Wei Wei and hammerhead.


On the way home I had another wait in Amersfort.
There were some freight? loco's in a siding next to the station (do you ever get that feeling that they left them there especially for you to photograph??)





There was also another brand new EMU.


Just outside the station there was some departmental stock including a rather delightfull 4 wheel coach.


Once I arrived back at the airport I had 2 hours to kill and dashed into amsterdam and took soem sightseeing pictures of the royal palace, and some trams. including what i believe is a refurbished old Tatra?? with an added low floor centre section?



Then I got on the plane full of drunken larger louts and flew back to england.

Peter
 

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Some great shots, Peter, thanks for uploading them. It's great to see European trains; I wonder how long it will be until they standardize units right across Europe.
mal
 

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Hi Peter

The "Hammerheads" as you call them are know in Holland as "Koploper" or more offically as class ELD4.

MaTrix announced it as a new item this year.

Chers

John
 

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Discussion Starter · #4 ·
thanks for the info. i was actually doing a quick bit of reaserch on the net. it seems that limby also has them in their range this year for about a hundred quid. i wonder if the coaches are scale length?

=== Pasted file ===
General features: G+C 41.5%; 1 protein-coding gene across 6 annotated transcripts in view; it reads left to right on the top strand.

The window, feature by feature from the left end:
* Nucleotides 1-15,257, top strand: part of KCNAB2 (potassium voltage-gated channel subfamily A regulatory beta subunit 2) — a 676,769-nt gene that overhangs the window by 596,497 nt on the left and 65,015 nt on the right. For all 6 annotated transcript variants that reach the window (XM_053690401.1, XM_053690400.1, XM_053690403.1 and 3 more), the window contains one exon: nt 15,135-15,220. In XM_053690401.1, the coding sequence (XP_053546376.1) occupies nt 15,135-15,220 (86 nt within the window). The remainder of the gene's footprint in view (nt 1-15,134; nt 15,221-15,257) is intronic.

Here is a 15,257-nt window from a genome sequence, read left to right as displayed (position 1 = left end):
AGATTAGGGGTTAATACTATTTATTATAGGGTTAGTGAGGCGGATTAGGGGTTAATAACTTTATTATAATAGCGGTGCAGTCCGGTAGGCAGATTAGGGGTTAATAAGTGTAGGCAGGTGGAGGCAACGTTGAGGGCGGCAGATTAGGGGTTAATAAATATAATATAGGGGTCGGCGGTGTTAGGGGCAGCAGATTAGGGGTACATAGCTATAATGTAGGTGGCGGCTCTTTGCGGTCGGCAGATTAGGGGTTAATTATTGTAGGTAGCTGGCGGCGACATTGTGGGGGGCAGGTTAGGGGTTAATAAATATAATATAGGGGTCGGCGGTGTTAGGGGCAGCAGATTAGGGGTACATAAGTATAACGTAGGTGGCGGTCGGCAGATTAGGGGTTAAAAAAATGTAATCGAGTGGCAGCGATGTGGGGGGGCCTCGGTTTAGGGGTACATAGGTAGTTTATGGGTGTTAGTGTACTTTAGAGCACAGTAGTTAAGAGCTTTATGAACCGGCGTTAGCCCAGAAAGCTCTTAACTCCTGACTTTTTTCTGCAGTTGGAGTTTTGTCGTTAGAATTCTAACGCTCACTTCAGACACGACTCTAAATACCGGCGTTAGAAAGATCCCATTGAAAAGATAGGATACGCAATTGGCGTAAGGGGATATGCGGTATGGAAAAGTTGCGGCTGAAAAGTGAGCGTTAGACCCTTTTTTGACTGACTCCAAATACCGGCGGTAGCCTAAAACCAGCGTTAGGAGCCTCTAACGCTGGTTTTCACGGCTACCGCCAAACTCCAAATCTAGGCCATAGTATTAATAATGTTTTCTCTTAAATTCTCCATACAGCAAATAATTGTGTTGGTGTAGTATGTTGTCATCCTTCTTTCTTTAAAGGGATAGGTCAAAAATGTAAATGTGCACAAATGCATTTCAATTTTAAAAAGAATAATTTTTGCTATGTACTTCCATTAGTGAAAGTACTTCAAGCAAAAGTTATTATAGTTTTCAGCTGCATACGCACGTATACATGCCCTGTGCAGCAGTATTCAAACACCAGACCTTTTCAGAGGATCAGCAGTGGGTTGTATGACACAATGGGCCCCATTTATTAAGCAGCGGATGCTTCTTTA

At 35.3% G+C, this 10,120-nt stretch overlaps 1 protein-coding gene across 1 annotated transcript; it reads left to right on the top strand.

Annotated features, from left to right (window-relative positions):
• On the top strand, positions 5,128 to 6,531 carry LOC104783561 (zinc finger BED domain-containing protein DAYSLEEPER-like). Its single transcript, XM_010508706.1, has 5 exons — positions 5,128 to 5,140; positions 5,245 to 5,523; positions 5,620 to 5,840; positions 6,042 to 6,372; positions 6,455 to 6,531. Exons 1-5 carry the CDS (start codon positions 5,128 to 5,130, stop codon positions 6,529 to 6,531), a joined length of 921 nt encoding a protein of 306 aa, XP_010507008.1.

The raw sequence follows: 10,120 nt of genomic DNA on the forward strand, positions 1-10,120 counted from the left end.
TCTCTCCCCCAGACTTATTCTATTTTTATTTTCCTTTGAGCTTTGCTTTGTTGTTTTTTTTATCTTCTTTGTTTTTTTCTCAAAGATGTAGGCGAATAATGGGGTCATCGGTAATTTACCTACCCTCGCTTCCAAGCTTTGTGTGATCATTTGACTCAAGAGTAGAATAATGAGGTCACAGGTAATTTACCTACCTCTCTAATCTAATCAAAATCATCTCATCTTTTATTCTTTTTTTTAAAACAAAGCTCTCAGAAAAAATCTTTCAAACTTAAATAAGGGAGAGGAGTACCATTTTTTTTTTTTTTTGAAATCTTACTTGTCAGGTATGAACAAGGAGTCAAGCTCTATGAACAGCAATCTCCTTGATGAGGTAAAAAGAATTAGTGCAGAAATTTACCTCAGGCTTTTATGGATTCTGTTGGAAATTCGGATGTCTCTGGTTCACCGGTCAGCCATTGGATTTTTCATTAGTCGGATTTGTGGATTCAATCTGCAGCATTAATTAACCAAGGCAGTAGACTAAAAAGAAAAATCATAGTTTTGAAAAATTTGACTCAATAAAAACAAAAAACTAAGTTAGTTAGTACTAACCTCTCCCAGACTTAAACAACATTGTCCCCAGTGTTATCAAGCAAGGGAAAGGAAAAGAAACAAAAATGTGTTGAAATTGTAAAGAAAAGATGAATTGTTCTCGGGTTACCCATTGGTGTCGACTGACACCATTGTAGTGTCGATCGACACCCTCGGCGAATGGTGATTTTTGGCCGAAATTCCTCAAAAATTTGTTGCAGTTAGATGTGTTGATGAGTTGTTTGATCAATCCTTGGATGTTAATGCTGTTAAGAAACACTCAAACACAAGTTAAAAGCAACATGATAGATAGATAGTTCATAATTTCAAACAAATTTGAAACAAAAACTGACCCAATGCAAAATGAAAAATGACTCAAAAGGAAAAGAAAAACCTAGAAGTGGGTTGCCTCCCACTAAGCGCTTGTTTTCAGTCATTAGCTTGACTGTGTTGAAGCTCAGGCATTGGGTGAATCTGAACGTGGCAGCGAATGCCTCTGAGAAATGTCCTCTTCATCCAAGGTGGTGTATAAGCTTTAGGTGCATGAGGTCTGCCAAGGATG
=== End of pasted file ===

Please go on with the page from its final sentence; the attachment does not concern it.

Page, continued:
they also have the unit i rode in to get from the airport to amsterdam. i wonder what the quality is like?

Peter
 

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Hi Peter,

I honestly dont know whether they are scale length.

If they follow normal european practice then they are likely to be 1:93ish.

Cheers

John
 

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Hi Doug,

The raised cab was so that when two units were coupled together, passenger were able to move from one unit to another.

Cheers

John
 

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Keep in mind that all those trains, aside from our light rail vehicles are part of an ageing fleet. Some of the newer trains are a bit more pleasing to the eyes.. (or at least make sounds like they're going into space when moving forward)


See:



Source: J. van Staveren
 

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QUOTE (Kimbo @ 15 Oct 2008, 07:59) <{POST_SNAPBACK}>Keep in mind that all those trains, aside from our light rail vehicles are part of an ageing fleet. Some of the newer trains are a bit more pleasing to the eyes.. (or at least make sounds like they're going into space when moving forward)


See:



Source: J. van Staveren
I like that one. Very modern.
 

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Nice report & pictures Peter - thanks for posting.

I particually liked the old Departmental 4-wheeler & the neglected appearance of 1612 ! (must admit though the yellow used does need a volume control when fresh out of the paint shop !)
 

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Excellent as ever Peter

Nice to see such a wide variety of stock still in use.

You may be interested to know that DSB also use the "cabover" units.

Thanks for sharing

Regards